The Greens, National, ACT, and an ex-Reserve Bank chairman are all on the same side - calling for an inquiry into the economic response to COVID-19.
They say inflation and increased inequality are a result of the Government's COVID cash and the Reserve Bank's money printing.
It was the dawn of unprecedented times and required unprecedented spending: A lockdown was needed to shut down COVID.
"The worst-case scenario is simply intolerable," said Prime Minister Jacinda Ardern in March 2020, as New Zealand's first lockdown loomed.
To keep Kiwis working, the COVID cash floodgates opened for the wage subsidy and business support. Meanwhile, to keep Kiwis spending and borrowing, the Reserve Bank slashed interest rates and pumped out cash.
"While they started out with the right intentions and probably the right policies they didn't think far enough ahead as to what their actions would do to inflation," Arthur Grimes, a former Reserve Bank chairman, told Newshub on Thursday.
To get a sense of the seismic amount of stimulus, here it is with all the zeros: $58,400,000,000 from the COVID Response and Recovery Fund, and the Reserve Bank essentially printed $54,000,000,000.
Grimes said the response was overcooked.
"The Reserve Bank kept on accelerating right until the red light came up saying, whoops inflation's a huge problem now, it's too late to respond," said Grimes.
He argues the Reserve Bank printed too much money for too long and should have hiked interest rates sooner.
"Once you see the white of the eyes of inflation it's too late," Grimes said.
Pumping cash into the economy also led to skyrocketing increases in asset prices, like houses.
The average house price growth across all OECD countries has been just over 10 percent. But towards the end of 2021, houses here in New Zealand had increased by almost 30 percent - more than any other country.
Compare that to Mexico, which had the lowest growth between the fourth quarter of 2019 and the third quarter of 2021 at 1.7 percent, or the likes of the United Kingdom (8.3 percent), the United States (20.2 percent), and Australia (20.8 percent). It's reported by the OECD that prices would have gone up 10 percent here if the pandemic didn't happen.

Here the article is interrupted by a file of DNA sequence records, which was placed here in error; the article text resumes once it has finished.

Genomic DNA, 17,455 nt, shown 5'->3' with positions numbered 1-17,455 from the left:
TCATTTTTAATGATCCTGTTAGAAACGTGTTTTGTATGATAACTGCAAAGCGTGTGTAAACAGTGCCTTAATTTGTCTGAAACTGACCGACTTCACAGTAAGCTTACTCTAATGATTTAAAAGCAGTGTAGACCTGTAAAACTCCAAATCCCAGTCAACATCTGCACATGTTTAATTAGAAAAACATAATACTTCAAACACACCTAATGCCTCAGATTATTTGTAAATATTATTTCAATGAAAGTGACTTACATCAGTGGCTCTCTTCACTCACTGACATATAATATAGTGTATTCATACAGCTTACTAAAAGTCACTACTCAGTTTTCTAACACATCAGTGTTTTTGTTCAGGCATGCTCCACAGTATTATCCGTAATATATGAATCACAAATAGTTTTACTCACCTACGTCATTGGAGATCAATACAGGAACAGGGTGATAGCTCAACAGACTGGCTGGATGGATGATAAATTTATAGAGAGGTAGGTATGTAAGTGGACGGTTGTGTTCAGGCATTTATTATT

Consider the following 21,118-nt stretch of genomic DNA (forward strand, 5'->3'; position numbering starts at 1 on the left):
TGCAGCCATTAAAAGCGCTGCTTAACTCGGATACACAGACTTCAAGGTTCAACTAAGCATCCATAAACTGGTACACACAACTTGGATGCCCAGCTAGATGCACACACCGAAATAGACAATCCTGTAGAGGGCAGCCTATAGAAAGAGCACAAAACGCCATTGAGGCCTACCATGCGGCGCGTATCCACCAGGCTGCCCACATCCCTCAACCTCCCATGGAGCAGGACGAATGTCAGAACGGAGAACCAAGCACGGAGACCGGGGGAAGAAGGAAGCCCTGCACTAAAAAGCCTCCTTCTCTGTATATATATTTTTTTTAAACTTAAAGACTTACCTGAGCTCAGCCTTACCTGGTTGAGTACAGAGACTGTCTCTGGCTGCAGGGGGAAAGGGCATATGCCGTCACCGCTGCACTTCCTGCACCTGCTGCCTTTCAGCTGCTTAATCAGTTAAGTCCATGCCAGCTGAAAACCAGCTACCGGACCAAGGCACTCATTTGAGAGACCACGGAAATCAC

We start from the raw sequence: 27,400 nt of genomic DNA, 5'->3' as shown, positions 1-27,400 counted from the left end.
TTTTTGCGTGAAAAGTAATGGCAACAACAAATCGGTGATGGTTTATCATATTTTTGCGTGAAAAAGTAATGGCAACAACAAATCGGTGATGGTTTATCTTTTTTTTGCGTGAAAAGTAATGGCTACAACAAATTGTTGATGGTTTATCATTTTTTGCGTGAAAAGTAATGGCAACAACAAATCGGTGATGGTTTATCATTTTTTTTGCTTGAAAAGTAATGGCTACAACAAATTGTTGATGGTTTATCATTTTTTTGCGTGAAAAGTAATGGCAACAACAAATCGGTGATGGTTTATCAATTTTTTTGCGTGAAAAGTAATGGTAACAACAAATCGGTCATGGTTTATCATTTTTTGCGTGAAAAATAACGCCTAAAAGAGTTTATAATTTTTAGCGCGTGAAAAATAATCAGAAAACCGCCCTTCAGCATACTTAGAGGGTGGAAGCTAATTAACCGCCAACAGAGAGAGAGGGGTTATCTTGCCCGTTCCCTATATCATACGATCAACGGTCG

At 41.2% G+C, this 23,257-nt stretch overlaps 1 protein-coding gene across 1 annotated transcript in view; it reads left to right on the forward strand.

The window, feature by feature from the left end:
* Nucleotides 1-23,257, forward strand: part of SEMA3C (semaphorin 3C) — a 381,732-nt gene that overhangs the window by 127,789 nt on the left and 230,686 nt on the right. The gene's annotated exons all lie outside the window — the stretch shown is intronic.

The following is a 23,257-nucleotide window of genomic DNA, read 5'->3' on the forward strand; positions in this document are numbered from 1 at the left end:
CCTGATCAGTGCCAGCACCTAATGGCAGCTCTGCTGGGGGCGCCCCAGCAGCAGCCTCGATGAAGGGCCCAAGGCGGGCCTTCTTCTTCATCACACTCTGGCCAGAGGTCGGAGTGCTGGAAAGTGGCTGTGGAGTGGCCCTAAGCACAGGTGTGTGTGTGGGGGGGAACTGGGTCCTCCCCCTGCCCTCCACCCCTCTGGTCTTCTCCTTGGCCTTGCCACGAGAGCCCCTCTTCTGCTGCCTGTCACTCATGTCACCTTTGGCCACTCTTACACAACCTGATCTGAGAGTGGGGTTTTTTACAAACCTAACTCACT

"Obviously, we've seen massive house price inflation, but on top of that, the deepening of inequality," said Green MP Chlöe Swarbrick.
Swarbrick has been asking for a Select Committee inquiry for five months, but every time Labour has used its majority to block it.
"The New Zealand public deserves transparency of understanding about what's happened in this once in a generation, completely unprecedented pandemic because we're still feeling the effects of it right now," she said.
National has the Greens' back.
"New Zealanders are suffering every week and they need to know if mistakes were made that could be avoided in the future," said National's finance spokesperson Nicola Willis.
ACT leader David Seymour has long been calling for a Royal Commission of Inquiry into the COVID response. He said ACT also supports a Select Committee inquiry - if Labour would stop blocking it.
"I asked the Reserve Bank Governor about this back in the start of 2020. They have massively shattered the dreams of young New Zealanders who have seen their house prices get inflated further into the distance."
But Finance Minister Grant Robertson said there have been "numerous opportunities for Nicola Willis and other people to quiz both the Government and also officials throughout the COVID pandemic".
Grimes also wants more scrutiny of the Reserve Bank's actions
"How come so many of its senior staff have left in recent times?"
He wants to know whether the Reserve Bank's dual responsibility for keeping down inflation and unemployment influenced its decisions.
"They were solely focused on unemployment," Grimes said.
In response to another criticism of the COVID-19 response, the Reserve Bank Governor Adrian Orr acknowledged the 7.3 percent inflation, saying "decisions over recent years have influenced this outcome".
Robertson said there will be a "time and a place" for an "overall lookback".
But Grimes said "things have gone wrong".
"You won't want to leave that to a year or two down the track. You want to under cover now what's gone wrong and fix it."
An inquiry would give New Zealand a set of shared basic facts about the impacts of the COVID economic response. It would likely take a year, coming back right before the election.
But kicking the can down the road risks making the question of an inquiry an election issue itself.